The SOE prime contractor is EDS; IDA announced a 1.3 billion Singapore dollar deal over eight years with an EDS-led consortium, called oneMeridian, on Feb. 28.

The company will apply lessons learned from its rocky experience with NMCI, said Vinnie Madsen, EDS' Singapore-based SOE program director. 'I'd say there's been a pretty fair influence there' from NMCI, he said.

The company will take care to systematically double-check its implementation stages, Madsen said. Execution discipline saves money, 'and it ensures that you have buy-in from all parties as you go through the various checkpoints,' he added. But SOE differs significantly from NCMI in that there won't be much network infrastructure replacement. With the Navy, EDS often had to string fiber into buildings. In Singapore, most the existing networks will simply be integrated into the SOE WAN, he said.

One outcome of SOE is that Singapore will be heavily loaded with Microsoft products. Officials say they're not trying to close the door on open-technology standards adoption in the government. 'It's for the industry to propose what they think best meets requirements for the best price,' Pauline Tan said. IDA officials say their approach is technology agnostic.

Open-source executives say they haven't been successful penetrating the Singapore market.

'Singapore is a very government-centric market,' said Boon Leong Yap, managing director at open-source software maker Resolvo Systems. Resolvo once led a now dormant alliance of open-source companies with an eye to drumming up more IDA business. Open source faces an uphill battle in most of Asia, he said.

'It obviously helps whenever a government steps in,' Novell CEO Ron Hovsepiantold the Singapore Business Times May 8 during a visit there. The oneMeridian consortium includes Microsoft and the Microsoft and Accenture joint-venture consulting firm Avanade.

Although the government's front-end systems seem likely to remain proprietary at least through 2016, when the SOE contract expires, Singapore is adopting service-oriented architectures in other places, specifically for building e-government services.

Agencies building an e-service must use components embedded within the Public Service Infrastructure development framework that specifies Java 2 Enterprise Edition and Extensible Markup Language. The reusable modules include credit card and debit card payment applications and authentication.

Searching for government Web pages via IDA's search engine is made easier through an enforced page tagging schema that specifies a taxonomy and requires use of the Singapore Government Metadata Standard.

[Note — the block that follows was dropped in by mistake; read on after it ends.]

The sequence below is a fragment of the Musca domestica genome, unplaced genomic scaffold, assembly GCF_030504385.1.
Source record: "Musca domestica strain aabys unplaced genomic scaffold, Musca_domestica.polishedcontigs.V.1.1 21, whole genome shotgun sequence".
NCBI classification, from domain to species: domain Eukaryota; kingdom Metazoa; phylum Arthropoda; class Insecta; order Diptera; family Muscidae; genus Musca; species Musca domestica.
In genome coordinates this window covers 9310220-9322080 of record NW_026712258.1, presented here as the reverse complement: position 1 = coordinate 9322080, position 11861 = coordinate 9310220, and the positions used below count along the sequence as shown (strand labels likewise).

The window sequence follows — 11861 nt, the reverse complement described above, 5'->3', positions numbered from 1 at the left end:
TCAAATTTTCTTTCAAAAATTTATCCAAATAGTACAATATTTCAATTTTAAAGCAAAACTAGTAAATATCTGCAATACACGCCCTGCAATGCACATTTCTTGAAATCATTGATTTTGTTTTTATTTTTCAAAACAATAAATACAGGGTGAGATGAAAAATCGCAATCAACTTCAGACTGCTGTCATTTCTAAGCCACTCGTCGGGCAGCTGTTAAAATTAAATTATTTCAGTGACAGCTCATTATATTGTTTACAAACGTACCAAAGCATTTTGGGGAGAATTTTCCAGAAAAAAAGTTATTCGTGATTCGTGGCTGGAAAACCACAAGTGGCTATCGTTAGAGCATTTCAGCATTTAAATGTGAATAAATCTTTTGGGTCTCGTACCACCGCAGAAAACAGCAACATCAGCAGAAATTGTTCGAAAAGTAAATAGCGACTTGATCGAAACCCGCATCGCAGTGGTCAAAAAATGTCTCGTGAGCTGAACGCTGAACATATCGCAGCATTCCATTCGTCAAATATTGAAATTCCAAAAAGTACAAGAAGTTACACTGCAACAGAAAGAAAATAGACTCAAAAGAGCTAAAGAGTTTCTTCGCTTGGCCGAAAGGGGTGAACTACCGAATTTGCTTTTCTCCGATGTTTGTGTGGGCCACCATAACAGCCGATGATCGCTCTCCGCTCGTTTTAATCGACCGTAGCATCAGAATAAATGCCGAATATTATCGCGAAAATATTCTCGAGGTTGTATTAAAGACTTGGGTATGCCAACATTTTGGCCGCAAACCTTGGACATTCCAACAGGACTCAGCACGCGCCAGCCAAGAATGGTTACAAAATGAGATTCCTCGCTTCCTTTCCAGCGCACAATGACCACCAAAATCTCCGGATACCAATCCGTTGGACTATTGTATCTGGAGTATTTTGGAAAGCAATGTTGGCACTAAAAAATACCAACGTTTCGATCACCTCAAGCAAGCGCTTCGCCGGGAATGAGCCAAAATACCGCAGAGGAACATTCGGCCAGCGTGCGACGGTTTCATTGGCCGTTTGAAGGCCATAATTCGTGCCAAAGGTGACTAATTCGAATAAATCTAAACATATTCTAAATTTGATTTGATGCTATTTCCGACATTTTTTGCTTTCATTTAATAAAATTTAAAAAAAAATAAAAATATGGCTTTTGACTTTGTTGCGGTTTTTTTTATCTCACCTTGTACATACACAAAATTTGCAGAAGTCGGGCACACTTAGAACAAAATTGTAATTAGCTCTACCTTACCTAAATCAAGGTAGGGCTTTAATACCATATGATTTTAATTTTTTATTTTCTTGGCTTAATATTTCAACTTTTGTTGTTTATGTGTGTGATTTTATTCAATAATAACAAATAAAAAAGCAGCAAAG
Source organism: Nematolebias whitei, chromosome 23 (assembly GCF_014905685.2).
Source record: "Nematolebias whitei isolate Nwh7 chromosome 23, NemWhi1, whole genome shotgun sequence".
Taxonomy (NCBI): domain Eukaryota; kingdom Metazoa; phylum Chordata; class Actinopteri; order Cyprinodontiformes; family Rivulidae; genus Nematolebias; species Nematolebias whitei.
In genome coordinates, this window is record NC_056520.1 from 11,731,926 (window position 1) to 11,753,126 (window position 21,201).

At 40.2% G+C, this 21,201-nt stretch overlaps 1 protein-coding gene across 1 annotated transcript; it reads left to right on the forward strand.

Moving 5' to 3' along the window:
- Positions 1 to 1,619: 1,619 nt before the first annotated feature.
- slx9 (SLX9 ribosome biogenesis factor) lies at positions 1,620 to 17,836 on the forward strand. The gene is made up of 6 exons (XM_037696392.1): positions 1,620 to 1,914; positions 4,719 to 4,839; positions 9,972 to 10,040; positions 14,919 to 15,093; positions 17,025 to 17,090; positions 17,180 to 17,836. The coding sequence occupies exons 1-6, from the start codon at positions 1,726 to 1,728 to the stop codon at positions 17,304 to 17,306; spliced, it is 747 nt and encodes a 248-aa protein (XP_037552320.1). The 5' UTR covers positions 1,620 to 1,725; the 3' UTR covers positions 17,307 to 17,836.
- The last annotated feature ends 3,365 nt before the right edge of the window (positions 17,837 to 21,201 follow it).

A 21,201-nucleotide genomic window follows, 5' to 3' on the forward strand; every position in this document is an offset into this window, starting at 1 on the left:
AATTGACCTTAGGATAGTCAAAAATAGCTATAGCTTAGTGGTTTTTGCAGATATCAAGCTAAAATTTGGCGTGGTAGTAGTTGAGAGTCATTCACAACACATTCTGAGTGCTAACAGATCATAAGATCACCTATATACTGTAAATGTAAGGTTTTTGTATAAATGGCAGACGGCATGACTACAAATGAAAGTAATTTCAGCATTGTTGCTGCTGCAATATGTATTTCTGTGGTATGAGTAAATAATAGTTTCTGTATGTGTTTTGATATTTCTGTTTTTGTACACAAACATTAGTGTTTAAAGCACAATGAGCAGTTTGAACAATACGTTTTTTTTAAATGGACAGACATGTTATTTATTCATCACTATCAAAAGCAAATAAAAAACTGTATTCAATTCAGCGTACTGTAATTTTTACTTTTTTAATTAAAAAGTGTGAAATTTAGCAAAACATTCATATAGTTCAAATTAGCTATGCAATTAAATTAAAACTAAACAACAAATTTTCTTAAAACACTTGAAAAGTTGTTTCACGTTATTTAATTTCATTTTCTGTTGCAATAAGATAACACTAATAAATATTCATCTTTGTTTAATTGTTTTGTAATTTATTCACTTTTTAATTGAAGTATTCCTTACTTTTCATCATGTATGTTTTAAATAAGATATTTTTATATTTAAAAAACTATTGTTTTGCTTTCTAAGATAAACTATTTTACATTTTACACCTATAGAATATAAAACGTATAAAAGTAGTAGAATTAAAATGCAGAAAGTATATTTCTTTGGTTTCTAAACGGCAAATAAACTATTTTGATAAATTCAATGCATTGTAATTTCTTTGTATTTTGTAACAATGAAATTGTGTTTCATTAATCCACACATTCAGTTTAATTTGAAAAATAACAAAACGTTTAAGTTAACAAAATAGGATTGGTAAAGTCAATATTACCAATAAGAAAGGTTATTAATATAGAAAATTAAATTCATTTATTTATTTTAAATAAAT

However, data sharing isn't a major problem in the Singapore government, Pauline Tan said. 'It's not that bad a problem'. If you need to share, you just may need to do a little transformation and mapping.'

WiMax vision

IDA's offices aren't far from the harbor that made Singapore an international hub in the first place. And it's in that harbor that IDA, in conjunction with the Maritime and Port Authority, is undertaking an ambitious adoption of WiMax.

It hired local telecom company QMax in December to start blasting the port area with WiMax signals. These signals are officially known as Institute of Electrical and Electronics Engineers standard 802.16. WiMax is different from Wi-Fi; its range is longer, its spectrum is licensed, and it is less prone to signal disruption. In 2005, IEEE ratified standards for mobile WiMax, the version QMax uses at the port.

The idea is to improve maritime efficiency by instantaneously delivering and receiving data ' such as documentation information from ships and navigational information from the port. QMax said connectivity will range from 512 meggabits/ sec to 8 gigabits/sec. Subscribers get a modem for connectivity and can parlay their WiMax connection into a shipboard Wi-Fi connection.

'Singapore waters are very congested,' said Peter Lam, IDA deputy director of finance, tourism, trade and manufacturing. But with WiMax, he said, 'when [ships] come into Singapore waters, they can be immediately fed with information'navigational information, about which areas to avoid, which area are congested.' Ships will be able to use the network to request bunkering services, and smaller ships that do the servicing can be equipped with transponders, Lam added.

But WiMax has been slow to gain global traction. 'Next year is always the story with WiMax,' said Adlane Fellah, chief executive officer of Canadian wireless consulting firm Maravedis. Different countries license different portions of the spectrum for WiMax to operate in. In the United States, WiMax is mostly within the 2.5 GHz range, whereas in southeast Asia it's 2.3 GHz. And only in June did the WiMax Forum begin to certify products.

Fellah said he believes next year truly will be the year for WiMax, but other analysts are skeptical. WiMax still isn't optimized for simultaneous voice and data transmission, said Luke Thomas, Frost and Sullivan's ICT Europe practice program manager. This first round of WiMax Forum certification doesn't guarantee interoperability, and competing standards threaten its long-term viability, he added. 'We don't consider this a feasible access technology,' he said.

Singapore officials appear undaunted, but some say WiMax's viability is a subject of internal debate. 'If it doesn't work, then of course we will stop it,' said Geok Leng Tan.

High bandwidth is an important concept in Singapore, so it makes sense officials would look to extend it everywhere possible, including its territorial waters.

'Broadband opens the doors to many things,' Geok Leng Tan said. 'If you have no broadband, you can't play.'

IDA views itself as a catalyst, he added. It brings industry together and uses taxpayer money to make high-tech projects possible.

'Our power is to bring people together and open doors,' he said.

Perera, [email protected], is a freelance reporter commissioned by GCN.